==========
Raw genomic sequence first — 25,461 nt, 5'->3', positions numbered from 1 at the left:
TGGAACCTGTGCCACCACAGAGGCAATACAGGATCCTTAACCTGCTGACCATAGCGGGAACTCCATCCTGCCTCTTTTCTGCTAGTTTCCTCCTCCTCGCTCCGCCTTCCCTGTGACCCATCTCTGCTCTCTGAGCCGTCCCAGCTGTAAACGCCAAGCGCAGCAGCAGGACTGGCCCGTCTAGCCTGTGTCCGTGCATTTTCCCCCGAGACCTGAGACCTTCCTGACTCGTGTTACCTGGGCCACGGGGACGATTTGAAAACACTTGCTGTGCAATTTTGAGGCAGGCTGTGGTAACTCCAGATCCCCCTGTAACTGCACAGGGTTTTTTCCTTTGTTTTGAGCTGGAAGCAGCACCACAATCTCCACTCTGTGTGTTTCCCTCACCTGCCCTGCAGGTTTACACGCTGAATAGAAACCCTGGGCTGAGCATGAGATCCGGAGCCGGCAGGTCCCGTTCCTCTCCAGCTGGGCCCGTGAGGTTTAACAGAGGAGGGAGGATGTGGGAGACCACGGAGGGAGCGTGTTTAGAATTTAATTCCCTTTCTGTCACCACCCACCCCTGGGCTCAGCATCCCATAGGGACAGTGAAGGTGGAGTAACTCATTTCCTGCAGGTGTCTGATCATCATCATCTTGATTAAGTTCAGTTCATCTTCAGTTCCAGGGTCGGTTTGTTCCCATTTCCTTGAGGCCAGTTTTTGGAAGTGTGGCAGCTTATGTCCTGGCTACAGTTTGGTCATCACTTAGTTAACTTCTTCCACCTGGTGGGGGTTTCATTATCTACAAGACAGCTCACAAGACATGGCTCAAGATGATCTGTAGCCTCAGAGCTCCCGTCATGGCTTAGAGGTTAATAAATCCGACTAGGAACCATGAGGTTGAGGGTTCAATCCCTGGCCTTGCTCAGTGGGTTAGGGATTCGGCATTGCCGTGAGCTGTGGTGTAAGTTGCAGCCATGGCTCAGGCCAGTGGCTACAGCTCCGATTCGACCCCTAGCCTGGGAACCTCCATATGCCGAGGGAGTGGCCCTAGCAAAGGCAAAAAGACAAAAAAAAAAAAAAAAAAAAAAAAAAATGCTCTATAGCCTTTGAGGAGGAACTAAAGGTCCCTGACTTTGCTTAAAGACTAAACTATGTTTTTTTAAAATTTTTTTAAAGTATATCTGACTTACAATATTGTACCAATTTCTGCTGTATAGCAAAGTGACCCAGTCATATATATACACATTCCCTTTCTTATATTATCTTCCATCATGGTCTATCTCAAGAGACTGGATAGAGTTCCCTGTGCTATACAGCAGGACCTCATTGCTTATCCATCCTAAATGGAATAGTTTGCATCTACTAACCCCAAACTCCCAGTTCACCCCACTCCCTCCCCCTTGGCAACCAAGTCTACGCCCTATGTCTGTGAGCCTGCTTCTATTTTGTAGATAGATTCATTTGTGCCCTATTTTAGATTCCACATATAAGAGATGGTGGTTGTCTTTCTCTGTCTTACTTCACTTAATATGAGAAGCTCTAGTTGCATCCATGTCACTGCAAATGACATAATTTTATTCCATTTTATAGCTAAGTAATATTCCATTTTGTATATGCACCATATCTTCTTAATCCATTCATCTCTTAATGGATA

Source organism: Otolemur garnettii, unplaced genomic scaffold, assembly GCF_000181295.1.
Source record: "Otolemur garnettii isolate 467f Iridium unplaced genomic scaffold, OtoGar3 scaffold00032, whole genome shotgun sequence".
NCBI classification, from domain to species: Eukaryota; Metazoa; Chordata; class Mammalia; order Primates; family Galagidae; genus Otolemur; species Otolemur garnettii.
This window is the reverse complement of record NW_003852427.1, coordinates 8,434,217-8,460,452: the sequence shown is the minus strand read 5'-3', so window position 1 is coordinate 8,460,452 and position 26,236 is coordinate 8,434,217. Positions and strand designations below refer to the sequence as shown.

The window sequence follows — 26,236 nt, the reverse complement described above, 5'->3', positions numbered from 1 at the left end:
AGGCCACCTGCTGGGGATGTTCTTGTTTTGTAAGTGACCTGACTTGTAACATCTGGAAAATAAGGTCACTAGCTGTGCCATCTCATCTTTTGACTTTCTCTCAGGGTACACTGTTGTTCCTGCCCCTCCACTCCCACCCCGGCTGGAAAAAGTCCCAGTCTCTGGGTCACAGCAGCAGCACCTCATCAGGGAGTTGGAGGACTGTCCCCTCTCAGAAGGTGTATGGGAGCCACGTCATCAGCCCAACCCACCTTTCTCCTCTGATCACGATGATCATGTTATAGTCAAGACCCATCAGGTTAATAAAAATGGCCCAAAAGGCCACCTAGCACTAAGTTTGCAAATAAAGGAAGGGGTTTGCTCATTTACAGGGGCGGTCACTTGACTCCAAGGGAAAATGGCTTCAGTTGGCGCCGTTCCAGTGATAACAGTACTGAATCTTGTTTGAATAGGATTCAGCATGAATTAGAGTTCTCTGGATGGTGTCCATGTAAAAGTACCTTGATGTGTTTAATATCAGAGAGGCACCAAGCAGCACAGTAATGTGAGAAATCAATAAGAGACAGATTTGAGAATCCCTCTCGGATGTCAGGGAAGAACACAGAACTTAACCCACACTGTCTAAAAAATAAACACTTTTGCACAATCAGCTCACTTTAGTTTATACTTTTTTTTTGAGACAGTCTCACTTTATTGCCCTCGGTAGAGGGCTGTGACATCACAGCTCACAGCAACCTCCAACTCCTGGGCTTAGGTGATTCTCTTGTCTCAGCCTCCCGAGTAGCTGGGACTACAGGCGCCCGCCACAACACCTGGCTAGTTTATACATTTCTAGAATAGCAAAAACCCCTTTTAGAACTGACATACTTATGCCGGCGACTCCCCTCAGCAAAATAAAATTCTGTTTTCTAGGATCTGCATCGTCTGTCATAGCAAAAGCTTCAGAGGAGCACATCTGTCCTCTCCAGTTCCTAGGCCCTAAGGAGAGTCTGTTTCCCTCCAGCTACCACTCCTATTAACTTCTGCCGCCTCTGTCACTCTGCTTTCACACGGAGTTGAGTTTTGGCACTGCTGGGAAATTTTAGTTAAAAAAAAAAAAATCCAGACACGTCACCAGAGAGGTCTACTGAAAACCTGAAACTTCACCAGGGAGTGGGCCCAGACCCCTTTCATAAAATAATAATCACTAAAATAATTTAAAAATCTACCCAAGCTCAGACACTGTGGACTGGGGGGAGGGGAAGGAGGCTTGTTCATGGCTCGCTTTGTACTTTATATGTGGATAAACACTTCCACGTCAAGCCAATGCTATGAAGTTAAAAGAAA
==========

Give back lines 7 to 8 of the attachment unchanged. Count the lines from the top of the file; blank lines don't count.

The window sequence follows — 26,236 nt, the reverse complement described above, 5'->3', positions numbered from 1 at the left end:
AGGCCACCTGCTGGGGATGTTCTTGTTTTGTAAGTGACCTGACTTGTAACATCTGGAAAATAAGGTCACTAGCTGTGCCATCTCATCTTTTGACTTTCTCTCAGGGTACACTGTTGTTCCTGCCCCTCCACTCCCACCCCGGCTGGAAAAAGTCCCAGTCTCTGGGTCACAGCAGCAGCACCTCATCAGGGAGTTGGAGGACTGTCCCCTCTCAGAAGGTGTATGGGAGCCACGTCATCAGCCCAACCCACCTTTCTCCTCTGATCACGATGATCATGTTATAGTCAAGACCCATCAGGTTAATAAAAATGGCCCAAAAGGCCACCTAGCACTAAGTTTGCAAATAAAGGAAGGGGTTTGCTCATTTACAGGGGCGGTCACTTGACTCCAAGGGAAAATGGCTTCAGTTGGCGCCGTTCCAGTGATAACAGTACTGAATCTTGTTTGAATAGGATTCAGCATGAATTAGAGTTCTCTGGATGGTGTCCATGTAAAAGTACCTTGATGTGTTTAATATCAGAGAGGCACCAAGCAGCACAGTAATGTGAGAAATCAATAAGAGACAGATTTGAGAATCCCTCTCGGATGTCAGGGAAGAACACAGAACTTAACCCACACTGTCTAAAAAATAAACACTTTTGCACAATCAGCTCACTTTAGTTTATACTTTTTTTTTGAGACAGTCTCACTTTATTGCCCTCGGTAGAGGGCTGTGACATCACAGCTCACAGCAACCTCCAACTCCTGGGCTTAGGTGATTCTCTTGTCTCAGCCTCCCGAGTAGCTGGGACTACAGGCGCCCGCCACAACACCTGGCTAGTTTATACATTTCTAGAATAGCAAAAACCCCTTTTAGAACTGACATACTTATGCCGGCGACTCCCCTCAGCAAAATAAAATTCTGTTTTCTAGGATCTGCATCGTCTGTCATAGCAAAAGCTTCAGAGGAGCACATCTGTCCTCTCCAGTTCCTAGGCCCTAAGGAGAGTCTGTTTCCCTCCAGCTACCACTCCTATTAACTTCTGCCGCCTCTGTCACTCTGCTTTCACACGGAGTTGAGTTTTGGCACTGCTGGGAAATTTTAGTTAAAAAAAAAAAAATCCAGACACGTCACCAGAGAGGTCTACTGAAAACCTGAAACTTCACCAGGGAGTGGGCCCAGACCCCTTTCATAAAATAATAATCACTAAAATAATTTAAAAATCTACCCAAGCTCAGACACTGTGGACTGGGGGGAGGGGAAGGAGGCTTGTTCATGGCTCGCTTTGTACTTTATATGTGGATAAACACTTCCACGTCAAGCCAATGCTATGAAGTTAAAAGAAA